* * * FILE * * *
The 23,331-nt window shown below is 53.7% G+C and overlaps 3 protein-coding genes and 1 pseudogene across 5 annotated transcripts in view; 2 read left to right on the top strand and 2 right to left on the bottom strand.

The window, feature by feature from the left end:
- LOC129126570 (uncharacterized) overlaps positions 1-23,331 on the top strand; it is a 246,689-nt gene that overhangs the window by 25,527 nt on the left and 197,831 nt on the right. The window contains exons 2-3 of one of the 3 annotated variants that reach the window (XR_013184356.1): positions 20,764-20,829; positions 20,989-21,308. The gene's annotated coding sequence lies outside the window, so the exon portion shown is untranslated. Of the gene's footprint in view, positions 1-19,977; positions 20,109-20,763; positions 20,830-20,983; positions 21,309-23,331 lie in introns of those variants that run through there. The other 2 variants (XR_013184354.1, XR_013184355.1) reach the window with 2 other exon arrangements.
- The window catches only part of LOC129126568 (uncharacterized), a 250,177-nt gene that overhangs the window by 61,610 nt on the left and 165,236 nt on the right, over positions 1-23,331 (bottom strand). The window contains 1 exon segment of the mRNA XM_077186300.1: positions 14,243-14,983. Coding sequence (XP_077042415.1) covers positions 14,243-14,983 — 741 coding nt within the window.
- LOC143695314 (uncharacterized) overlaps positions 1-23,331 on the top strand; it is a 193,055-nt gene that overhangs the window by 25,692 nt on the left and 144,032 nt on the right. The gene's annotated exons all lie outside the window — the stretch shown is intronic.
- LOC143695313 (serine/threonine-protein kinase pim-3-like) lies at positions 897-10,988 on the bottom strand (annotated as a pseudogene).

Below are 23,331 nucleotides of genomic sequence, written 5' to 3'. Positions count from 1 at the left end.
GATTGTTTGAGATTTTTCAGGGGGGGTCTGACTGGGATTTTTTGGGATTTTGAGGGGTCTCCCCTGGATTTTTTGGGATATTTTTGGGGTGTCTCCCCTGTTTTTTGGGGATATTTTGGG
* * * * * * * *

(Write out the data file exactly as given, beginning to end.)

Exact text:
The 23,331-nt window shown below is 53.7% G+C and overlaps 3 protein-coding genes and 1 pseudogene across 5 annotated transcripts in view; 2 read left to right on the top strand and 2 right to left on the bottom strand.

The window, feature by feature from the left end:
- LOC129126570 (uncharacterized) overlaps positions 1-23,331 on the top strand; it is a 246,689-nt gene that overhangs the window by 25,527 nt on the left and 197,831 nt on the right. The window contains exons 2-3 of one of the 3 annotated variants that reach the window (XR_013184356.1): positions 20,764-20,829; positions 20,989-21,308. The gene's annotated coding sequence lies outside the window, so the exon portion shown is untranslated. Of the gene's footprint in view, positions 1-19,977; positions 20,109-20,763; positions 20,830-20,983; positions 21,309-23,331 lie in introns of those variants that run through there. The other 2 variants (XR_013184354.1, XR_013184355.1) reach the window with 2 other exon arrangements.
- The window catches only part of LOC129126568 (uncharacterized), a 250,177-nt gene that overhangs the window by 61,610 nt on the left and 165,236 nt on the right, over positions 1-23,331 (bottom strand). The window contains 1 exon segment of the mRNA XM_077186300.1: positions 14,243-14,983. Coding sequence (XP_077042415.1) covers positions 14,243-14,983 — 741 coding nt within the window.
- LOC143695314 (uncharacterized) overlaps positions 1-23,331 on the top strand; it is a 193,055-nt gene that overhangs the window by 25,692 nt on the left and 144,032 nt on the right. The gene's annotated exons all lie outside the window — the stretch shown is intronic.
- LOC143695313 (serine/threonine-protein kinase pim-3-like) lies at positions 897-10,988 on the bottom strand (annotated as a pseudogene).

Below are 23,331 nucleotides of genomic sequence, written 5' to 3'. Positions count from 1 at the left end.
GATTGTTTGAGATTTTTCAGGGGGGGTCTGACTGGGATTTTTTGGGATTTTGAGGGGTCTCCCCTGGATTTTTTGGGATATTTTTGGGGTGTCTCCCCTGTTTTTTGGGGATATTTTGGG